Vaccine Safety

  • The Food and Drug Administration (FDA) has authorized the first two COVID-19 vaccines for emergency use, and they are now being delivered and given across the United States after rigorous testing in diverse populations. Both of the available vaccines require two doses taken a few weeks apart. When you receive your first dose, you will be told when to come back for your second dose.
  • After getting the vaccine, some people may experience side effects, such as a fever, injection site pain, fatigue, headache, muscle pain, joint pain, and chills. This is normal and a sign that the body is building protection against the disease. Side effects usually go away on their own in a few days.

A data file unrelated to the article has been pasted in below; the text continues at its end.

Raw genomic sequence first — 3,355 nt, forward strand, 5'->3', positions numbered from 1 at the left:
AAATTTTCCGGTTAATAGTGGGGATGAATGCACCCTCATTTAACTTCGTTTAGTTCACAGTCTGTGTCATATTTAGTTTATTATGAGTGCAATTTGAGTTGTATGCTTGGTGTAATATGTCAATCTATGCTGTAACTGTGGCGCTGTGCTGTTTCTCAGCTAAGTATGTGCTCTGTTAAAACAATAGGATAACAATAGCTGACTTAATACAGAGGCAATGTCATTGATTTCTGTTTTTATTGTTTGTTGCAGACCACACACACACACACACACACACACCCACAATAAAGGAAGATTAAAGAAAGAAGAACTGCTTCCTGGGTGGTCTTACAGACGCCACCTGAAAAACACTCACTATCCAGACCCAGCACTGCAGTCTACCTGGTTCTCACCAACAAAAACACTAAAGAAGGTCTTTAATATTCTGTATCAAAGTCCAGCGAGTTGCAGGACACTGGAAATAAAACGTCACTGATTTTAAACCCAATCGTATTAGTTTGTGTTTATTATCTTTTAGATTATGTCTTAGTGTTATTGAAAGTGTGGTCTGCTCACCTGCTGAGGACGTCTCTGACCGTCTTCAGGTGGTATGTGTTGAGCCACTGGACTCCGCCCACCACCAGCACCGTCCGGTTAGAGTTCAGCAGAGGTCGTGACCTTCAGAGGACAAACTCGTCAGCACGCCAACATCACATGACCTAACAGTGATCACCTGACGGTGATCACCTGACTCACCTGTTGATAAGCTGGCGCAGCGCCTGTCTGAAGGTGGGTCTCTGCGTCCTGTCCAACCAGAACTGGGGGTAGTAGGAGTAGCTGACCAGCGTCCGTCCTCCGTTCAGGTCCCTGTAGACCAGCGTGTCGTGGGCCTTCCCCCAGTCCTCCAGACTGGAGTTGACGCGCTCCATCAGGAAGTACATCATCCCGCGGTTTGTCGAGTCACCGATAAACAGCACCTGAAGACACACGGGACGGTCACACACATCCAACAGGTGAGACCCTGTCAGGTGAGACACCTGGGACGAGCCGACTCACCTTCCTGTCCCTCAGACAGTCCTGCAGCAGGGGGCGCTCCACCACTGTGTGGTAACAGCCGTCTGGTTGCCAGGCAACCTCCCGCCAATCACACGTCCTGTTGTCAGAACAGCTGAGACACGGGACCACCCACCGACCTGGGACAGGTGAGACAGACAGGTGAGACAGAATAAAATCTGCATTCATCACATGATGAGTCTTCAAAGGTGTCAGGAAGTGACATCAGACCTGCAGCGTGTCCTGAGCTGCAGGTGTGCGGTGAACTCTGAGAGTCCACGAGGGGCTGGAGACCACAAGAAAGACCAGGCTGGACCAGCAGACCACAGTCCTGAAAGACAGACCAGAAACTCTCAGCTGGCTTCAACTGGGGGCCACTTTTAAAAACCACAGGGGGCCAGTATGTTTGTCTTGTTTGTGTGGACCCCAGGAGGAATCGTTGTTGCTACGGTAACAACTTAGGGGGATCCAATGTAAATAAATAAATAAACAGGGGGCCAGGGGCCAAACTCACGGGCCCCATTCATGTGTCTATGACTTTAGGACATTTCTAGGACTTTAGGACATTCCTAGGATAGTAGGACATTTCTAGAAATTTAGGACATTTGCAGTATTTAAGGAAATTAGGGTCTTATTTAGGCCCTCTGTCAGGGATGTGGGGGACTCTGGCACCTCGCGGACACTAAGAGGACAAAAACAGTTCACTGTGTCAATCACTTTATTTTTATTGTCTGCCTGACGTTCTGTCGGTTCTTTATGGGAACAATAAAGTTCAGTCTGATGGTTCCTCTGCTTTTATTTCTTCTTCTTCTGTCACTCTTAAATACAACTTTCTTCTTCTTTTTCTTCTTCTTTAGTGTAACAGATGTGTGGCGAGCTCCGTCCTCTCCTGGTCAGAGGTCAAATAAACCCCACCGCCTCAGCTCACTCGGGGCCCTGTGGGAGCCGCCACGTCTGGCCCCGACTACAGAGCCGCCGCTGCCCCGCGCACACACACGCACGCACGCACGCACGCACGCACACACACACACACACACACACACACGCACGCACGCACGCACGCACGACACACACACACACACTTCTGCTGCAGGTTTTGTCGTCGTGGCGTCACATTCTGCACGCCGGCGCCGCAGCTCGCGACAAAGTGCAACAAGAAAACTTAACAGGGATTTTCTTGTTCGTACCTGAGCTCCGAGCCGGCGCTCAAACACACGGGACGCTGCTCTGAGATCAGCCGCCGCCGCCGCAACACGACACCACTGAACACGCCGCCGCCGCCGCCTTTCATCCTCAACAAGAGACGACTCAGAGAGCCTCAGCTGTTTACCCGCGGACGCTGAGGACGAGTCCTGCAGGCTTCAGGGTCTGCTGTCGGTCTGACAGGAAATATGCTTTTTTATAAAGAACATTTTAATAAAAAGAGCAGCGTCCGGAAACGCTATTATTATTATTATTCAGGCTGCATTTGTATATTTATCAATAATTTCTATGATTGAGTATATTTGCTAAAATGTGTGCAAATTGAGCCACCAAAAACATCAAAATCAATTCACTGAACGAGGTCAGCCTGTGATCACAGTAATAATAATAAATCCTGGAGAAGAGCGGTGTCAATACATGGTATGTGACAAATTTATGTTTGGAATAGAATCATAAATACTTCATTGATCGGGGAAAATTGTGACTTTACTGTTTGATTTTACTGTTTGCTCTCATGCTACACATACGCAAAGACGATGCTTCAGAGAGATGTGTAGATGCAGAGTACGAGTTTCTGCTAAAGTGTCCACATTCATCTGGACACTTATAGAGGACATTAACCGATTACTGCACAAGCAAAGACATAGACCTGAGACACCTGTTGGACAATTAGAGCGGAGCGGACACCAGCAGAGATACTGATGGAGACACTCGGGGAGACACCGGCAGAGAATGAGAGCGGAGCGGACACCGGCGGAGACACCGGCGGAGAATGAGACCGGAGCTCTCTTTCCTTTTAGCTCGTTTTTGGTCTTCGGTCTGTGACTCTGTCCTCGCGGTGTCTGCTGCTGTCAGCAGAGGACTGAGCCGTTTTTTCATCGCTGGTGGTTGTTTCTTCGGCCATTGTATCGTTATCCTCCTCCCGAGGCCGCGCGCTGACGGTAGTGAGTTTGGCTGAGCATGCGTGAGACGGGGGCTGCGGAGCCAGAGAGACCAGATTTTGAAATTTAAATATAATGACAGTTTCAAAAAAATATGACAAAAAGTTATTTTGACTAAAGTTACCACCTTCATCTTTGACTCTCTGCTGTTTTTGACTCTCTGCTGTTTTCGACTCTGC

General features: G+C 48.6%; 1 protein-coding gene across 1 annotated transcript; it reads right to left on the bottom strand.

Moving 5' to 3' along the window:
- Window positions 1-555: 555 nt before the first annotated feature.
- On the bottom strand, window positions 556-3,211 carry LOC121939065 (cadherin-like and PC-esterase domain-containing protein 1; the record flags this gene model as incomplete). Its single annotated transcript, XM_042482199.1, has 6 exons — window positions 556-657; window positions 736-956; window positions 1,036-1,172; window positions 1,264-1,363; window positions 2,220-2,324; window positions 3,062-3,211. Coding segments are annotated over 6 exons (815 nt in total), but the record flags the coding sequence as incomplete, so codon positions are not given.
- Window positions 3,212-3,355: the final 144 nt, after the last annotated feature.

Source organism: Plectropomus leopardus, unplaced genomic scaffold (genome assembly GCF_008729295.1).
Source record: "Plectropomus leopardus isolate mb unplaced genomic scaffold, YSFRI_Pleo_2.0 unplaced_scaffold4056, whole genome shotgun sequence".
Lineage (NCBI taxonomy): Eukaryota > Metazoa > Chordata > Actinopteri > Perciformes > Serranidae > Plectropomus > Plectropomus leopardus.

• The authorized COVID-19 vaccines met FDA’s rigorous standards for safety and effectiveness. Millions of people in the United States have received COVID-19 vaccines, and these vaccines will undergo extensive safety monitoring.
  • This monitoring includes using both established and new safety monitoring systems to continue to assess the safety of the COVID-19 vaccines.
  • Vaccine development was done quickly because it was well-funded and used new science and technology to produce vaccines while they were still being tested. It was done by scientists, doctors, and other experts and met the highest standards for safety and effectiveness testing.
  • The currently authorized vaccines do not contain any live virus and can’t cause the disease.

Vaccine Effectiveness

  • In clinical trials, the Pfizer and Moderna vaccines were shown to be 94-95% effective in preventing COVID-19 in individuals who received the vaccine compared to those who received a placebo.